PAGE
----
Every project measures progress using metrics (or at least should). Agile is no exception and powerful techniques exist within agile to track and measure your project’s progress. However, agile goes a step further by regularly using metrics to adapt and improve with the constant goal of how we can be better today.
“If you do not change direction, you may end up where you are heading ."
Every project measures progress using metrics (or at least should). Agile is no exception and powerful techniques exist within agile to track and measure your project’s progress. However, agile goes a step further by regularly using metrics to adapt and improve with the constant goal of how we can be better today. An understanding of how to gather relevant information and interrupt the information becomes essential for Agile continuous improvement.
Knowledge Work and Knowledge Workers
More than fifty years ago, Peter Druker in his 1957 book Landmarks of Tomorrow , outlined the challenges he saw for future managers and executives. He concluded that learning how to manage “knowledge work” and “knowledge workers” would be the key management challenge of the next century. He described knowledge work as work that is done in the workers’ head instead of with their hands. He concluded that knowledge work would be the most critical and the highest-valued form of labor. How prophetic he was.
Agile product development is knowledge work. Jurgen Appelo in his book Management 3.0 – Leading Agile Developers, Developing Agile (Appelo, 2011) targets developers, designers, architects, business analysts, testers, and all other types of Agile product (system-software) creators as knowledge workers.
Along the same lines, Mary and Tom Poppendieck, in their book Leading Lean Software Development – Results Are Not The Point (Poppendieck, 2009) , insightfully tell us: “In knowledge work, success comes entirely from people and the system within which they work. Results are not the point. Developing the people and the system so that together they are capable of achieving successful results is the point.”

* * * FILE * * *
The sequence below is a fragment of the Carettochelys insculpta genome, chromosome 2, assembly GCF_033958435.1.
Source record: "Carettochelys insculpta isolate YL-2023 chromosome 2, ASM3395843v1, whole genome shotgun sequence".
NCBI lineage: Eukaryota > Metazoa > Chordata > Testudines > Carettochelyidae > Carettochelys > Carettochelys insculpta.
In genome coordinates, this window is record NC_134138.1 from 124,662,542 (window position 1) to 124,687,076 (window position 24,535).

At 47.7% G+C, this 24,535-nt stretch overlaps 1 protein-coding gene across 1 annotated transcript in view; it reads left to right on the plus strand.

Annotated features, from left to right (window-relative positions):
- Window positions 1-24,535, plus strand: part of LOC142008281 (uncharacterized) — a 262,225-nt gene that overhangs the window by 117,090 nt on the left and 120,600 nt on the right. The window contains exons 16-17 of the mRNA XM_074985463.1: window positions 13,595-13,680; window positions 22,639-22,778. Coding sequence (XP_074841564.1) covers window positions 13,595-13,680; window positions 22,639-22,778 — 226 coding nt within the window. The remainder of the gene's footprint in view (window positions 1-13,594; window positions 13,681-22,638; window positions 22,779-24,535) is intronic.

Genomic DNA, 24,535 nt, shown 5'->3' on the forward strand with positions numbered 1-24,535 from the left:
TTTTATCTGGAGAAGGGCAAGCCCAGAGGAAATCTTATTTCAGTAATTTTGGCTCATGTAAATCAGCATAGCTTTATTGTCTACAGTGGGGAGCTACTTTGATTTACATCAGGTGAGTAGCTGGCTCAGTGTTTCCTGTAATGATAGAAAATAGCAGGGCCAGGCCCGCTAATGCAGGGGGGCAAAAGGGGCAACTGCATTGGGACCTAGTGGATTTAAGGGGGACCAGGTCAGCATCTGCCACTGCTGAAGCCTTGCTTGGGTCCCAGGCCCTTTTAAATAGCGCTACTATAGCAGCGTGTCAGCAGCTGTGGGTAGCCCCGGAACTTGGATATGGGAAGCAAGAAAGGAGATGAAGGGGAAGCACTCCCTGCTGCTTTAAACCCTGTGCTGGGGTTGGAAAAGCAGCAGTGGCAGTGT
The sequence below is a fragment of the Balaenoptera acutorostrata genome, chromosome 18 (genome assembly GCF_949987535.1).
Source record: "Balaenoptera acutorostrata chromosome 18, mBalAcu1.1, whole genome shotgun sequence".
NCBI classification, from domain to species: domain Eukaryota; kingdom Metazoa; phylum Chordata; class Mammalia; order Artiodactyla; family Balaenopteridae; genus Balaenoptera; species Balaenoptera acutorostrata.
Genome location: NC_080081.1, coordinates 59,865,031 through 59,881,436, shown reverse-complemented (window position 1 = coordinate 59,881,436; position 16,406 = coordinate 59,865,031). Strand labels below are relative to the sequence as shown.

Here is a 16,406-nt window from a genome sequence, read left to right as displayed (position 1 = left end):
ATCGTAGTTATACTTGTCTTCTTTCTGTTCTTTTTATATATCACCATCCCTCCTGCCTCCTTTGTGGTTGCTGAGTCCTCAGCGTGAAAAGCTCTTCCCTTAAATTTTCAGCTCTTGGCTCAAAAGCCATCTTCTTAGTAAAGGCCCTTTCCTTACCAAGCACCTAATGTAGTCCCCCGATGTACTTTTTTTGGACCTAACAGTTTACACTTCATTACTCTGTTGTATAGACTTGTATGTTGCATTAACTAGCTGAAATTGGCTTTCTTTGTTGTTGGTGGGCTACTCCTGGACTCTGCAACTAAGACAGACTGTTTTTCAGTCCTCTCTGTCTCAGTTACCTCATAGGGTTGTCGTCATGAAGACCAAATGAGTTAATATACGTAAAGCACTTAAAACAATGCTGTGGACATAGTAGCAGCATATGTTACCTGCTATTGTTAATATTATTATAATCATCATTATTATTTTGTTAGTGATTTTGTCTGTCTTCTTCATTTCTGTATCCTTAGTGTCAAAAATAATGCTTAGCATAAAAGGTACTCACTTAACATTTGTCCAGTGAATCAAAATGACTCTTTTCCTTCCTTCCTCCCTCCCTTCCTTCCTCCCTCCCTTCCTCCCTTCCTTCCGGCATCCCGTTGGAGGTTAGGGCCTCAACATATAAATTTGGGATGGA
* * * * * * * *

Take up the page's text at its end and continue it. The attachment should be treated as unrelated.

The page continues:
Since Agile product development is knowledge work done by knowledge workers, how does one measure the performance of agile product development teams?
The Measure of a Man (or Woman)
The use of measurements and metrics seems like a straight forward distinction but deserves some discussion. These terms are often used interchangeably, yet have very different applications. Generally, a measure is an operation for assigning a number to something. A metric is our interpretation of the assigned number.
For example, when I was a child my mom would have me take off my shoes and stand with my back flat up against the back-side of an open door with my head flat and eyes looking straight ahead. My mom would use a ruler mark my current height on the doorframe with my initials and the current date. We would then interpret the number obtained where she placed my initials as my height. Height in this case is a metric. We would do this periodically and I could compare one measurement and metric to another and see just how much taller I was getting. This was also done with my siblings and we compared our height to one another. Oh, the simple little things that used to bring us fun and pleasure as a child. I went on to apply this measure and metric with my children and now with my grandchildren.
So what are good measures and metrics to use to evaluate your adoption of Agile product development? How can you measure and compare “how much taller” you’re getting (i.e. your progress)? Let’s start by looking at the value of measuring.
The Value of Measuring
Ron Jeffries, one of the founding fathers of Agile, wrote an excellent summary of what he considers a truly valuable metric, RTF or Running Tested Features. Ron also wrote the following when asked about using metrics to produce agility.
What is the Point of the Project?